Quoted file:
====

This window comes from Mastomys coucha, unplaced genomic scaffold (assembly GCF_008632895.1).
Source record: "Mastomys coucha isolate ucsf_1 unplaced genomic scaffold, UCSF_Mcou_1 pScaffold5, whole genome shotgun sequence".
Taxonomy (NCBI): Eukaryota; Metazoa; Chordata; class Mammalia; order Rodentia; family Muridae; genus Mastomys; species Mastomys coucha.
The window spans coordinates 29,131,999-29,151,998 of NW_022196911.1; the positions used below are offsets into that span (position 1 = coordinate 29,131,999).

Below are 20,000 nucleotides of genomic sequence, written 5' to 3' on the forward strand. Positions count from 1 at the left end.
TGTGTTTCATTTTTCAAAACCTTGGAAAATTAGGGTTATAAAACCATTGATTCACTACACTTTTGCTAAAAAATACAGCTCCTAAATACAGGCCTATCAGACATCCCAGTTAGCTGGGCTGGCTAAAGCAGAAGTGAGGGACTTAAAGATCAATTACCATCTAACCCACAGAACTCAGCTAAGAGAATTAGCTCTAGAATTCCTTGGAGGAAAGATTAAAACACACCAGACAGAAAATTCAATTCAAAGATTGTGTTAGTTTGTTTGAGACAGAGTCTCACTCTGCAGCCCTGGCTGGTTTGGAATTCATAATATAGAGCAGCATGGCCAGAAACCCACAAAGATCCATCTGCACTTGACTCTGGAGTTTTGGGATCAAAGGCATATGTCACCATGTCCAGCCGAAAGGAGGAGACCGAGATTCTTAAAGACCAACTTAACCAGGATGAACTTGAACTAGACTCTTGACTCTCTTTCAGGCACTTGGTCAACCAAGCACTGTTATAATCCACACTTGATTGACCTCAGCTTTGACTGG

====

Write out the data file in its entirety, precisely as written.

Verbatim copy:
This window comes from Mastomys coucha, unplaced genomic scaffold (assembly GCF_008632895.1).
Source record: "Mastomys coucha isolate ucsf_1 unplaced genomic scaffold, UCSF_Mcou_1 pScaffold5, whole genome shotgun sequence".
Taxonomy (NCBI): Eukaryota; Metazoa; Chordata; class Mammalia; order Rodentia; family Muridae; genus Mastomys; species Mastomys coucha.
The window spans coordinates 29,131,999-29,151,998 of NW_022196911.1; the positions used below are offsets into that span (position 1 = coordinate 29,131,999).

Below are 20,000 nucleotides of genomic sequence, written 5' to 3' on the forward strand. Positions count from 1 at the left end.
TGTGTTTCATTTTTCAAAACCTTGGAAAATTAGGGTTATAAAACCATTGATTCACTACACTTTTGCTAAAAAATACAGCTCCTAAATACAGGCCTATCAGACATCCCAGTTAGCTGGGCTGGCTAAAGCAGAAGTGAGGGACTTAAAGATCAATTACCATCTAACCCACAGAACTCAGCTAAGAGAATTAGCTCTAGAATTCCTTGGAGGAAAGATTAAAACACACCAGACAGAAAATTCAATTCAAAGATTGTGTTAGTTTGTTTGAGACAGAGTCTCACTCTGCAGCCCTGGCTGGTTTGGAATTCATAATATAGAGCAGCATGGCCAGAAACCCACAAAGATCCATCTGCACTTGACTCTGGAGTTTTGGGATCAAAGGCATATGTCACCATGTCCAGCCGAAAGGAGGAGACCGAGATTCTTAAAGACCAACTTAACCAGGATGAACTTGAACTAGACTCTTGACTCTCTTTCAGGCACTTGGTCAACCAAGCACTGTTATAATCCACACTTGATTGACCTCAGCTTTGACTGG